Sketches and Sculptures
Artifacts of time and place
What: Curator talk and Clayton James Celebration
When: 1 pm Sat., Jul. 22
Where: Museum of Northwest Art, La Conner
Wednesday, July 19, 2017
The first thing you’ll notice about Whiting Tennis is his sincerity.
He talks about prehistoric art and science fiction and how nobody knows what ancient artifacts meant to the people who made them. The audience at a recent talk at La Conner’s Museum of Northwest Art loved it.
The tall, gangly guy looks like a displaced cowboy and works full-time at his unique approach to art.
Every week, Tennis attends a life-drawing class. His sketches, he admits, have little to do with the model. Using both hands at once, he watches his fingers push the pencil and the drawings flow like “automatic writing.” One hundred of these renderings are the center of his “Painting, Drawing and Sculpture” exhibit—some spidery, some geometric, some perhaps plant/animal half-breeds or weird space creatures.
Whiting chooses a few drawings to enlarge into paintings or sculpture. This is much more demanding. While the drawings flowed freely from his unconscious, the process of painting is “heartbreaking and difficult and scary.”
He casts the sculptures by pouring plaster into cardboard molds. He likes to leave the corrugation marks. If the finished work looks like “building materials,” that’s deliberate. “A body can be rendered by the same tools and materials you could build a shelter with,” he says. A two-by-four stands in for a bone.
Tennis’ almost monochrome paintings may be off-putting at first, but they quickly grow on you. The large canvases convey weight, completion, sufficiency. “The Brown Studio,” a formal composition with some red and blue, is the most colorful. One can pick out doors, steps, windows, flooring—even a coffin. A statue on a plinth, “cardboard” tracery or painted “wood grain.” There are childlike scrawls and “damaged” areas looking like the canvas has been walked on. Judging from the approval of the audience, his large paintings are eagerly collected.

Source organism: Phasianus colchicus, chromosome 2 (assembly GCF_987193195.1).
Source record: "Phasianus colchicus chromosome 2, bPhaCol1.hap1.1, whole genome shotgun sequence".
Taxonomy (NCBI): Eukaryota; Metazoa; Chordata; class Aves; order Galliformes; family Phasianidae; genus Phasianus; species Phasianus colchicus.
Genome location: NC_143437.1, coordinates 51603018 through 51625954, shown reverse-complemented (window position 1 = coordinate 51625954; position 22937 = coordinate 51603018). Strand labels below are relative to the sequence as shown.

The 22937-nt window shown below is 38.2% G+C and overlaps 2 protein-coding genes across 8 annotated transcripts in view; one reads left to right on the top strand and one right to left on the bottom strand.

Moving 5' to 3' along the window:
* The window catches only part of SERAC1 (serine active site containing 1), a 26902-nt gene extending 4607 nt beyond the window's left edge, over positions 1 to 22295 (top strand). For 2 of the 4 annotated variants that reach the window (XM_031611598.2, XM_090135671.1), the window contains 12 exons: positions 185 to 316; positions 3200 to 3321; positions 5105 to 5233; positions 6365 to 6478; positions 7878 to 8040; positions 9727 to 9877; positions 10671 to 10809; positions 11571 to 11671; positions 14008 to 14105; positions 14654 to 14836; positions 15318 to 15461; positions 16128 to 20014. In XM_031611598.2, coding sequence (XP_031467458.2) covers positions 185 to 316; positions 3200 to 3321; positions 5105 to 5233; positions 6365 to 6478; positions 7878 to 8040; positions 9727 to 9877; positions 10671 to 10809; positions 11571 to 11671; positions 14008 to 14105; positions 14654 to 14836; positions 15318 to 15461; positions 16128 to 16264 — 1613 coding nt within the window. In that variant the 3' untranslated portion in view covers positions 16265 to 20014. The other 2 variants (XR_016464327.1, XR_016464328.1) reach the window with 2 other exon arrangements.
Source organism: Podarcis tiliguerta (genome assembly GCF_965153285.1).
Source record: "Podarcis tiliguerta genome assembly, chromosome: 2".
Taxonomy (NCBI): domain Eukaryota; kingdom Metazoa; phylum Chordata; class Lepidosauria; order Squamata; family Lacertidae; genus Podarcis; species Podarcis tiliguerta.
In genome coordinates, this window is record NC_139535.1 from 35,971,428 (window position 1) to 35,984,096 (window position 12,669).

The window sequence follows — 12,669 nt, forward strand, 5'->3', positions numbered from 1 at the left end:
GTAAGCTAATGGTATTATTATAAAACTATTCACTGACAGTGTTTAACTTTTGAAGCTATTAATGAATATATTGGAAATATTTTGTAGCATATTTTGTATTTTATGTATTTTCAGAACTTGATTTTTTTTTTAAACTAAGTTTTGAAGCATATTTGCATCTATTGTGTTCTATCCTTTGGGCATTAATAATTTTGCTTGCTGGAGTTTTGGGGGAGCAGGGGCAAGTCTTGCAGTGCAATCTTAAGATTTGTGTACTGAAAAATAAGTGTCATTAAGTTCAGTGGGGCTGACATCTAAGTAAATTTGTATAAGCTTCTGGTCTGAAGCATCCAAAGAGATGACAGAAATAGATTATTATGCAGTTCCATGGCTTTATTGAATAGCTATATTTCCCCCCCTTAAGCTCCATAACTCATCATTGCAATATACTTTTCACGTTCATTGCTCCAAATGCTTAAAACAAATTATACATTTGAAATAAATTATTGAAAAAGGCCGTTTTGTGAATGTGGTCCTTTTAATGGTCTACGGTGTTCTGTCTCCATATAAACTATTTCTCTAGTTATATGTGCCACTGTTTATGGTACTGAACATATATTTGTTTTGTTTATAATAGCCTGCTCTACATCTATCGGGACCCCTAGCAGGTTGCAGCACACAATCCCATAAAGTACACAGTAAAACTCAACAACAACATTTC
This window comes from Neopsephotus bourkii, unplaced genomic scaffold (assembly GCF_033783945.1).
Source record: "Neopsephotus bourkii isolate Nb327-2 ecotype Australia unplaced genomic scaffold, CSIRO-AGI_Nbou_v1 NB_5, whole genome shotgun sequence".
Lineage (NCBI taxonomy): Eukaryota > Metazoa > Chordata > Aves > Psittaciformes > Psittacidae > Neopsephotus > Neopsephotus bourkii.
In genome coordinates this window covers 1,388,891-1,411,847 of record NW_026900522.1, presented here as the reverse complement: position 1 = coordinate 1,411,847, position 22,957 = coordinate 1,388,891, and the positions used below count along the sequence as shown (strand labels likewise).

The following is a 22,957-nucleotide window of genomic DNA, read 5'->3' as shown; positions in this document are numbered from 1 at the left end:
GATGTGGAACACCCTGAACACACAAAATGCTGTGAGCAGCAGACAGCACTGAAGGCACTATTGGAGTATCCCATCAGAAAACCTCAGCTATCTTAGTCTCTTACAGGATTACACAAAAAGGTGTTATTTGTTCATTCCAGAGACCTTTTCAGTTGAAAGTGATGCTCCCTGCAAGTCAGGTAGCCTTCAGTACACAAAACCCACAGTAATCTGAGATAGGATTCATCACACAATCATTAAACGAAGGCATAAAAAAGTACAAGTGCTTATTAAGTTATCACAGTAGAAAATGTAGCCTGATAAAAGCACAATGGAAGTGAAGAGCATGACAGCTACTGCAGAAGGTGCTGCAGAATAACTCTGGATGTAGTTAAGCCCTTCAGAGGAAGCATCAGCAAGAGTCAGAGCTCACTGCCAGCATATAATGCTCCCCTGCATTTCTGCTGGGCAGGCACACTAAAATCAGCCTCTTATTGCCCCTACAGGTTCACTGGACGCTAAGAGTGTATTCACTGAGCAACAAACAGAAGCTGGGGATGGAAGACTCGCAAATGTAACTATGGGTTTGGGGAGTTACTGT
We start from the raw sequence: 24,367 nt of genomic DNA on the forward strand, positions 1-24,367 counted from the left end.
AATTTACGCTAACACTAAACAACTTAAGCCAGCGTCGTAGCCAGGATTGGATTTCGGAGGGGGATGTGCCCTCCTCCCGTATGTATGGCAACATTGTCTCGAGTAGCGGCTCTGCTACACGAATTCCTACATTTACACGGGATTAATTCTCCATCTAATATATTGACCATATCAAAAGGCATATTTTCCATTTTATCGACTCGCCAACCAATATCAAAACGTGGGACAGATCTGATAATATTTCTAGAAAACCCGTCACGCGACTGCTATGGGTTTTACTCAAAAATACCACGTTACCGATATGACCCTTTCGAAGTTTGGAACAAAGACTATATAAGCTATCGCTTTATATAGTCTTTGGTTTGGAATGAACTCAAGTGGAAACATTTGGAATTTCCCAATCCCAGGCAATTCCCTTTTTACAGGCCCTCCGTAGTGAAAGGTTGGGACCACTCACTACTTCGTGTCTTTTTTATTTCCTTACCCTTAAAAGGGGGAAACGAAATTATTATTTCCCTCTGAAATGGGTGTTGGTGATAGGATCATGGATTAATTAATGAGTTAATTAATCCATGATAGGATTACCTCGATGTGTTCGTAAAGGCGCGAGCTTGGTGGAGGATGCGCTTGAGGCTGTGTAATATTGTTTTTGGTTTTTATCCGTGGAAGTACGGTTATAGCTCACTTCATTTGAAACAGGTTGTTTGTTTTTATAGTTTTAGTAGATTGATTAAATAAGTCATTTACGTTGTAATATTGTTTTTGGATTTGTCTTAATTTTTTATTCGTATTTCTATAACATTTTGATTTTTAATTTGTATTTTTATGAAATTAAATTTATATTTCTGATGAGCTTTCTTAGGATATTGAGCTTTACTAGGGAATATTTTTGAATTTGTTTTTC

Kelly O’Dell’s animal and fossil shapes in the Benaroya Glass Gallery are a meditation on vanishing species, with mounted “trophies” in white glass and repeated images of rhino horns and heads. The much-honored O’Dell is a graduate of the Pilchuck School who presently lives in Stanwood. Her exhibit, “Transient (h)ours,” reminds us that, like the extinct ammonite and the endangered rhinoceros, we humans will also pass from the Earth, perhaps leaving no more evidence than the threads of gold leaf and bronze in the artist’s simulated amber beads of lustrous glass.
In the upstairs gallery visitors can feast on the art of the late Clayton James and the equally fine work of his talented spouse, Barbara Straker James. The confident mastery of James’ technique was already full-blown in his abstract “Still Life with Red Orange” (1954). After returning to painting in 1991, he created several of his finest landscapes, such as “Geologic Menhir,” (1997) and “Snow King” (1997),
There are fine examples of his sculpture, recently given to MoNA from his estate: The beautiful “Ode to de Chirico’s ‘Nostalgia of the Infinite’” (1975), and two of his Etruscan style “war helmets.” James, a lifelong pacifist, responded to the Vietnam War by creating a series of menacing sculptures—an uncanny prediction of an age of dehumanizing violence, of terrorists and police who hide their faces—Darth Vader lookalikes.
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